Tuesday, December 7, 2010

Book Review: Fever Crumb by Philip Reeve

Posted as part of Tween Tuesday, hosted by GreenBeanTeenQueen.
Fever Crumb by Philip Reeve
Publisher: Scholastic
Publication date: April 2010
ISBN: 9780545207195

Source: Library

Fever Crumb 

Fever Crumb has grown up knowing she's an orphan.  Being raised by Dr. Crumb to be the only female engineer has also set her apart.  But her first assignment to aid an archaeologist with a project leads her into trouble.  Not only is she accused of being a Scrivener (a nonhuman race who once ruled the city of London), but she's also having memories and thoughts that aren't her own.  The worst part is, how can she know if she's a Scrivener or not?  And will it matter to the hunter who's sworn to rid the town of all Scriven?

Things I Liked:
What a fun and original story!  I loved the setting and feeling.  It was futuristic, but it also felt very much like steampunk, with some historical elements mixed with old fashioned technology.  The unique place and time, as well as the unique characters and dynamics of society was what made this book so delightful.  The story itself was very good too - kept you guessing, wondering who Fever was and why she was experiencing strange memories.  I will definitely be getting my hands on the Hungry City Chronicles soon! Here are some favorite parts:

"During the Scriven era there was a fashion for women to name their children after whatever ailments they suffered from while they were pregnant.  I have heard of people named 'backache,' 'Diarrhea'..."
"I knew a man once called Craving-For-Pickled-Onions McNee." p44
There were big lumbering cargo hoys like herds of sauropods, but Ruan's favorites were the gaudy, speedy tinker barges and traveling fairs.  Half the size of the sluggish hoys and twice as fast, they were painted in a million lurid shades, decked out with flags and chrome, and mirrors, and hung each night with strings of saffron lanterns.  Dizzy op-art spirals whirled on their wheel hubs, and their exhaust stacks were striped like gypsies' stockings.  And along their sides, in cutout letters as high as house fronts, they wore their names... p 79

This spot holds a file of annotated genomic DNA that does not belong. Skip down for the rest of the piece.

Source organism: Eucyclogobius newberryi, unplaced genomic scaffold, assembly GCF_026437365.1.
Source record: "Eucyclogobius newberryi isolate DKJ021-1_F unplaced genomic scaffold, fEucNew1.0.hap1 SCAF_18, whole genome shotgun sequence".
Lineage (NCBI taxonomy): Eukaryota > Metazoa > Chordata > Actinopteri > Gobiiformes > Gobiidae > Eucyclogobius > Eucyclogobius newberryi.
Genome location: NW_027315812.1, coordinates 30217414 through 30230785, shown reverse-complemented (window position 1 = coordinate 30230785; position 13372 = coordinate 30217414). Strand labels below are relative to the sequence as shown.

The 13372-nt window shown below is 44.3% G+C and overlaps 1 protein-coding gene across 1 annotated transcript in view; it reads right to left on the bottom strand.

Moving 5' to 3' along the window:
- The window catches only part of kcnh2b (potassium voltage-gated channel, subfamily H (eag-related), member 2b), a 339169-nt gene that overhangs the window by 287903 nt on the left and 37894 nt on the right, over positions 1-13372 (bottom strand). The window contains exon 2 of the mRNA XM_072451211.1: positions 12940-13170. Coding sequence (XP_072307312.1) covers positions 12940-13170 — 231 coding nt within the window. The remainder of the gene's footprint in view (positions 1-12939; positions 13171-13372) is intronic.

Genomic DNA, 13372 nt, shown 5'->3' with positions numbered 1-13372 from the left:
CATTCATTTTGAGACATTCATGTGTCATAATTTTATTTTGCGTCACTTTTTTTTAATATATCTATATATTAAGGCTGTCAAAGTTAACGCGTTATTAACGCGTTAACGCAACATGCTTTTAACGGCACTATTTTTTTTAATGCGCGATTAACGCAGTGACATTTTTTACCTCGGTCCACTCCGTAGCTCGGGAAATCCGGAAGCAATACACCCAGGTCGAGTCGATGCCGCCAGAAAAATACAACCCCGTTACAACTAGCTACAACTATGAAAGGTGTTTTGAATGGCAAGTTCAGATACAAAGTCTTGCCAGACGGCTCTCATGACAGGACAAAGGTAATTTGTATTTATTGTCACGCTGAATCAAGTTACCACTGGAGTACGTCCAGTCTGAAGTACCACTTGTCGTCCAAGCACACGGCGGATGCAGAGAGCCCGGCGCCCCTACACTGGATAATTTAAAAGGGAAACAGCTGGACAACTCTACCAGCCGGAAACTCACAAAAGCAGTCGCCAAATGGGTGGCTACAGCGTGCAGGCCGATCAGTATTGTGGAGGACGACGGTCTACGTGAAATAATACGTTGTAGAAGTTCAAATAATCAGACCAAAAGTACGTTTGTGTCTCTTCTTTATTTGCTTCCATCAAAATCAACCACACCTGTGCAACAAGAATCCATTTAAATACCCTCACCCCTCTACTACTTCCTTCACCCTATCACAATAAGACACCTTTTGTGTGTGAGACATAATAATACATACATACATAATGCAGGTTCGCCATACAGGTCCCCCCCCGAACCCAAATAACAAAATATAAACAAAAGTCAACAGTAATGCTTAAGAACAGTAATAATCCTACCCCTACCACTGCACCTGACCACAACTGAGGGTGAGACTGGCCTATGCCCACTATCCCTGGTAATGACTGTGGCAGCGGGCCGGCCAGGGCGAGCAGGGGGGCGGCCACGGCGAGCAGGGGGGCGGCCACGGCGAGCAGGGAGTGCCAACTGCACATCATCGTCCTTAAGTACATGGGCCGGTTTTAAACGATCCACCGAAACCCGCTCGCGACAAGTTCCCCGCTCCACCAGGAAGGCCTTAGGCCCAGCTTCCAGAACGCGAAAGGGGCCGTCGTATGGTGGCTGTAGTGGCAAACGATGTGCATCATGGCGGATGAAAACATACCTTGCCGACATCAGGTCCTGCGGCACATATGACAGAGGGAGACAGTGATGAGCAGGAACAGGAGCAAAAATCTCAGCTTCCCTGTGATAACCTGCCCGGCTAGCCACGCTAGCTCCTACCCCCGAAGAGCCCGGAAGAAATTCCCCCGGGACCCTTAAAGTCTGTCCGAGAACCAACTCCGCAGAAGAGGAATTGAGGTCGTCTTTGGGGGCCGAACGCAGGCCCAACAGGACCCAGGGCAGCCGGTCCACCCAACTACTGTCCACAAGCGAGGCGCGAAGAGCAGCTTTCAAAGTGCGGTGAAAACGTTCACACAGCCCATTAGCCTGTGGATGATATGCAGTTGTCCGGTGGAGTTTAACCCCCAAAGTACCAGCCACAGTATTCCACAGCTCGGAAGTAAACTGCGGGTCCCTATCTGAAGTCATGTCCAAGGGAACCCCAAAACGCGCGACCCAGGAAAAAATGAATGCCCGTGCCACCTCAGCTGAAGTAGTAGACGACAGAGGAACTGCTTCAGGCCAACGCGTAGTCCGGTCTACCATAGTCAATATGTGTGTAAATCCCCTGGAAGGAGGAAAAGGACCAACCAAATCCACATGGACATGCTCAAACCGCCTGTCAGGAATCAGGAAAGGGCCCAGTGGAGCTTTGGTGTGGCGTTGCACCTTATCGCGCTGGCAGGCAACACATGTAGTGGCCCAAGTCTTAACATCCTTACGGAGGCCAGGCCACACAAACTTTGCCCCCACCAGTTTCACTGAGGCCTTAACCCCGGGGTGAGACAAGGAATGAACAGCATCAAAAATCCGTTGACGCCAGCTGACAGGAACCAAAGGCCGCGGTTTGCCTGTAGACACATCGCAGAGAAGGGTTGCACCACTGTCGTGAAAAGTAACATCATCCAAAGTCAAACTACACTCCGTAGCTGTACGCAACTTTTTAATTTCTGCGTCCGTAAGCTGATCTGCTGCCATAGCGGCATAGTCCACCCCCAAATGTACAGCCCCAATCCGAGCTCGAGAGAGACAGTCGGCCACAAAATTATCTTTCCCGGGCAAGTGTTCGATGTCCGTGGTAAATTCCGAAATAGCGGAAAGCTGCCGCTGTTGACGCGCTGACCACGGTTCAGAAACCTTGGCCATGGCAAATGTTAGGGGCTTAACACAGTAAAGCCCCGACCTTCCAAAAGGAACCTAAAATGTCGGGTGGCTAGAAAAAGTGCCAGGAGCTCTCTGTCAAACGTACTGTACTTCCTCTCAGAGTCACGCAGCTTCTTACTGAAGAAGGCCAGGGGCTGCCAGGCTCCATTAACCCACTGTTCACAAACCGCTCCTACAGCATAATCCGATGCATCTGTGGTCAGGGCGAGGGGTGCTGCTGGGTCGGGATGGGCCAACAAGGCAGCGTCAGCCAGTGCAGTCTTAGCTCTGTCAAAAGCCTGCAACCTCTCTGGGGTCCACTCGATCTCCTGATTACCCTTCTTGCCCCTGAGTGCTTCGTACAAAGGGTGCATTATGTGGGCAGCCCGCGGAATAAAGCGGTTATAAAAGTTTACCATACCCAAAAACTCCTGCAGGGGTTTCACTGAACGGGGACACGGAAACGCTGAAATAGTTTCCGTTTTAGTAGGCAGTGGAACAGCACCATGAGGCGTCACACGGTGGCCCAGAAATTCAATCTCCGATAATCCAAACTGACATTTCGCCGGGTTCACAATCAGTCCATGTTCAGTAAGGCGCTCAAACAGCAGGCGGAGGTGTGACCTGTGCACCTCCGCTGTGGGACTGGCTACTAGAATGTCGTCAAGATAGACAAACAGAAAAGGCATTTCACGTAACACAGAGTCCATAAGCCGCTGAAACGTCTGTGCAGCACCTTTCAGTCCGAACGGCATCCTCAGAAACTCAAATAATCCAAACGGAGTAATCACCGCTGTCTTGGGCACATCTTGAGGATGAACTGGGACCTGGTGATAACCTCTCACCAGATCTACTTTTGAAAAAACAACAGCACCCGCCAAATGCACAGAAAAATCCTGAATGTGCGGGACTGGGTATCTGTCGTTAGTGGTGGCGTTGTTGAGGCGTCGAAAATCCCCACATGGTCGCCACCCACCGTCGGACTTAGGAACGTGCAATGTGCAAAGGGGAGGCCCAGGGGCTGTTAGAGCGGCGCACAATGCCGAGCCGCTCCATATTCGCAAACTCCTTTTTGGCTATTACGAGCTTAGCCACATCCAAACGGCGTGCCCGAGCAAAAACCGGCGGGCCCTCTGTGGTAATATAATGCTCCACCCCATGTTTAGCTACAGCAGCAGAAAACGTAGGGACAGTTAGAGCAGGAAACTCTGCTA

Perhaps he realized, there at the end, that immortality wasn't won by designing engines, or building sky-high statues, or stuffing your thoughts into other heads, but just by keeping your children and their children safe, so that they could carry something of you on into the future.  Not your opinions, or your silly memories of pools and parties and kissing people in parks, but the deeper memories, written in your genes; the shape of a nose, the curve of an eyebrow, the little habits and mannerisms which endure through families, through history. p 294
Things I Didn't Like:
There were sometimes so many new things going on and strange words to describe them that I became lost.  It is something most science fiction or high fantasy worlds deal with, I think.  But, I caught on soon enough and enjoyed the rest quite a lot.

Hungry City Chronicles by Philip Reeve (Fever Crumb is a prequel to this series)

Leviathan and Behemoth by Scott Westerfeld

s-factor: !
while almost all is in futuristic language, some is still recognizable

mrg-factor: none

v-factor: ->->
some action violence and intense scenes

Overall rating: ****

What kinds of crazy things would you envision for humanity thousands of years from now?

If you buy through my Amazon linkage, I will get a very small percentage


  1. I thought Fever Crumb was entirely unique. I don't think I've ever read a book quite like it. And the language was gorgeous!

  2. I've had FEVER CRUMB on my shelf for awhile, but I've been avoiding it for some reason. Sounds like I need to cut that out and get reading. Thanks for the review!

  3. Stephanie, it was kind of in a class of its own, wasn't it?

    Susan, definitely pick it up.

  4. The Hungary City Chronicles, are utterly fantastic reading. As good as Fever Crumb it, they're even better!

  5. Darren, I just need to buckle down and get them already!

  6. I haven't heard much about this one, but I'm curious now. I've long admired the cover, but your review is what has finally sold me. Thanks!

  7. Small Review, I'm so glad! I hope you like it.


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